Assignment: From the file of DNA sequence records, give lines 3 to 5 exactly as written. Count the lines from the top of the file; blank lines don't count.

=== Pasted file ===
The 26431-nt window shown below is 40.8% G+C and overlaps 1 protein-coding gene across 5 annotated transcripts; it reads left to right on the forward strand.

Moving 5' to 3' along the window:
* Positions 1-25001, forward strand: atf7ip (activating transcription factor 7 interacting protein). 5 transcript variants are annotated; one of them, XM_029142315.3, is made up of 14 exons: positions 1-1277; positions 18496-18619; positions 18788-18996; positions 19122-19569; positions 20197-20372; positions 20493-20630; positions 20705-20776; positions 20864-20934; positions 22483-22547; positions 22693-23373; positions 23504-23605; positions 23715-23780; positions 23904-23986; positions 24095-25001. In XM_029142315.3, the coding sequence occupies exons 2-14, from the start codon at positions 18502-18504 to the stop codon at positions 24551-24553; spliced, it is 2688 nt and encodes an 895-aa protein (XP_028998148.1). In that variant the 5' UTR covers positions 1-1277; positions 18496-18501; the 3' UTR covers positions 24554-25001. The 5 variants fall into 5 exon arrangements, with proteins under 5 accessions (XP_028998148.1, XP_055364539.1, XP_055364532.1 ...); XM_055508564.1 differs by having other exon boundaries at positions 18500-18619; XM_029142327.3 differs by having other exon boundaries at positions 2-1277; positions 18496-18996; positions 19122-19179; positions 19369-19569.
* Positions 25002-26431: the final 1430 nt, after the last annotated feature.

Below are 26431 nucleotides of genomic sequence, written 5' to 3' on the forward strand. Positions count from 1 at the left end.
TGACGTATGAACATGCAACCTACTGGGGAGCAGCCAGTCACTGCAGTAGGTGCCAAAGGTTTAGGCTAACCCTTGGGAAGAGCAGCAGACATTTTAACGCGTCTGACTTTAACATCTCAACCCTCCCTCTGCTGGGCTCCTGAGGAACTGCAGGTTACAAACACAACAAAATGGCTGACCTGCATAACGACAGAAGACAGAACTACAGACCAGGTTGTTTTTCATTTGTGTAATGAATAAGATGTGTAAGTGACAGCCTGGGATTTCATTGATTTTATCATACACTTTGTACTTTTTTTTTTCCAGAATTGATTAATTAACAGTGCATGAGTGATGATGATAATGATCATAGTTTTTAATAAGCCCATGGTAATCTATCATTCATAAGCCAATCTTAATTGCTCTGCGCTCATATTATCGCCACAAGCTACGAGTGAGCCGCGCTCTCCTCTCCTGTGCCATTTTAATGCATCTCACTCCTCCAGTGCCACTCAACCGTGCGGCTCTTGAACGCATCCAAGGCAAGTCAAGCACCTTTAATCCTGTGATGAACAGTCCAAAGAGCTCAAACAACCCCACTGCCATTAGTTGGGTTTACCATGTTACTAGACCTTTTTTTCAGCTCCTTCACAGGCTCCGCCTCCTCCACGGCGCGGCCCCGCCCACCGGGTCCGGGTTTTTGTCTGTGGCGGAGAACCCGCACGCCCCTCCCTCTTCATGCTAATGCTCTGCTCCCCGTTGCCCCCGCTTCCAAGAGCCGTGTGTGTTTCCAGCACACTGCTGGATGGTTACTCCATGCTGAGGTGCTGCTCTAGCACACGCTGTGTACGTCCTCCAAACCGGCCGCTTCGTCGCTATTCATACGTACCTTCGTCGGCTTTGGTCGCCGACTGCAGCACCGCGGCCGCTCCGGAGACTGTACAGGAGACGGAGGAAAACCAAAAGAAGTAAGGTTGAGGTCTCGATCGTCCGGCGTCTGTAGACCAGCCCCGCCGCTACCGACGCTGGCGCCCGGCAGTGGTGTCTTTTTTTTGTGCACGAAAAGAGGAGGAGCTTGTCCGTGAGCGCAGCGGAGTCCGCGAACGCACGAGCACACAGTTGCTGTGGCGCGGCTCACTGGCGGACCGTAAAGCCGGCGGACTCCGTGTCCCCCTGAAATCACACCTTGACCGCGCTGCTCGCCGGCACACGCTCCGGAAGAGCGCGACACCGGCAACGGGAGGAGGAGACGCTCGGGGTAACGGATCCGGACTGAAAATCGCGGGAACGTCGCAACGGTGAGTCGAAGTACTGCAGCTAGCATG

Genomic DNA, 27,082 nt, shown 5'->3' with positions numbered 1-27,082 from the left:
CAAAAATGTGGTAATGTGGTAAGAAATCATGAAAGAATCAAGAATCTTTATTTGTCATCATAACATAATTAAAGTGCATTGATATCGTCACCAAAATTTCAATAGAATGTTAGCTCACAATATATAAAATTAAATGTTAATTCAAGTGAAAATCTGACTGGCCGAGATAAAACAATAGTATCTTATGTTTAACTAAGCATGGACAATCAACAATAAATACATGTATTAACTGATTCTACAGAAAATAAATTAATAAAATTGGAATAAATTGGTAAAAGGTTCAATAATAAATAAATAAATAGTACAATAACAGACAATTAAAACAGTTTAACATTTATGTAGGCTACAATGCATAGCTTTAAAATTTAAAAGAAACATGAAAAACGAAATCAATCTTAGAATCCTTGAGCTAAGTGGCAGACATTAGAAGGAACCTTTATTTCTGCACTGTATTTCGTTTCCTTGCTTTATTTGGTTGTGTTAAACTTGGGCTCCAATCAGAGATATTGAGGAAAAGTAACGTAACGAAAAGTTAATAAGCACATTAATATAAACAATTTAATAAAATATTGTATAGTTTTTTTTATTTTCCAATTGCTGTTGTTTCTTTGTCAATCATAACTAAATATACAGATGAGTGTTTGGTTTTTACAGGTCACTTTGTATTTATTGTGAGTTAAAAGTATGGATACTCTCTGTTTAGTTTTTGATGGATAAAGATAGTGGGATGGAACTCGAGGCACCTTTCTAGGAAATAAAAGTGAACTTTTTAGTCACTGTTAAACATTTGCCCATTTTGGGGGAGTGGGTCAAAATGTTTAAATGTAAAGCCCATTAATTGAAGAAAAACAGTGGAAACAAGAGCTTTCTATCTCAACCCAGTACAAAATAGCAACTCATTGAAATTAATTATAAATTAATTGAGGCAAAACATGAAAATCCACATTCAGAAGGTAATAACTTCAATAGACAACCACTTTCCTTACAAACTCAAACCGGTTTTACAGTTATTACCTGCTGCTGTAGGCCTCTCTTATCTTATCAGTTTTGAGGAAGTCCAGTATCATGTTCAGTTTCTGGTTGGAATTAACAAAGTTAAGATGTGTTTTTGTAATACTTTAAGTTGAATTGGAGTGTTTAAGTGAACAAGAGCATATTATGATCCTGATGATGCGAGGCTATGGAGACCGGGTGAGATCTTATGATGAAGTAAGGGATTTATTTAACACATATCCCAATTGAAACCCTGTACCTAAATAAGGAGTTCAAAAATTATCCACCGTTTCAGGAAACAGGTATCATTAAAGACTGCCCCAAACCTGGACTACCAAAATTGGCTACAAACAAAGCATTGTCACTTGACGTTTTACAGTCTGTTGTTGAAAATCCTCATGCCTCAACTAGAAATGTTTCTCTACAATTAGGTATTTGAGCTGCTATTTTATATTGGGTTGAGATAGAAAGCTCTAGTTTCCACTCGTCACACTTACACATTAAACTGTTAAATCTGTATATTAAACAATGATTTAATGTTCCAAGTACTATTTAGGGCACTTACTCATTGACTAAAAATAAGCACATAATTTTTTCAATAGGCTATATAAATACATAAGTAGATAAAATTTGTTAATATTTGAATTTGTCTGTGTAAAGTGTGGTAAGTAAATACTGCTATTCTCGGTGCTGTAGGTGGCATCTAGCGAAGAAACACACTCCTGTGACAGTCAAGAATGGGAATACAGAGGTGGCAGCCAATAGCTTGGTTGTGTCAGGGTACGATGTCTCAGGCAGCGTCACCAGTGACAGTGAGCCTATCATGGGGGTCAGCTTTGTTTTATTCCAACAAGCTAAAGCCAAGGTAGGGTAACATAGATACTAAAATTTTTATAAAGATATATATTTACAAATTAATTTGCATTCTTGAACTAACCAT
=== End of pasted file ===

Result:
* Positions 1-25001, forward strand: atf7ip (activating transcription factor 7 interacting protein). 5 transcript variants are annotated; one of them, XM_029142315.3, is made up of 14 exons: positions 1-1277; positions 18496-18619; positions 18788-18996; positions 19122-19569; positions 20197-20372; positions 20493-20630; positions 20705-20776; positions 20864-20934; positions 22483-22547; positions 22693-23373; positions 23504-23605; positions 23715-23780; positions 23904-23986; positions 24095-25001. In XM_029142315.3, the coding sequence occupies exons 2-14, from the start codon at positions 18502-18504 to the stop codon at positions 24551-24553; spliced, it is 2688 nt and encodes an 895-aa protein (XP_028998148.1). In that variant the 5' UTR covers positions 1-1277; positions 18496-18501; the 3' UTR covers positions 24554-25001. The 5 variants fall into 5 exon arrangements, with proteins under 5 accessions (XP_028998148.1, XP_055364539.1, XP_055364532.1 ...); XM_055508564.1 differs by having other exon boundaries at positions 18500-18619; XM_029142327.3 differs by having other exon boundaries at positions 2-1277; positions 18496-18996; positions 19122-19179; positions 19369-19569.
* Positions 25002-26431: the final 1430 nt, after the last annotated feature.

Below are 26431 nucleotides of genomic sequence, written 5' to 3' on the forward strand. Positions count from 1 at the left end.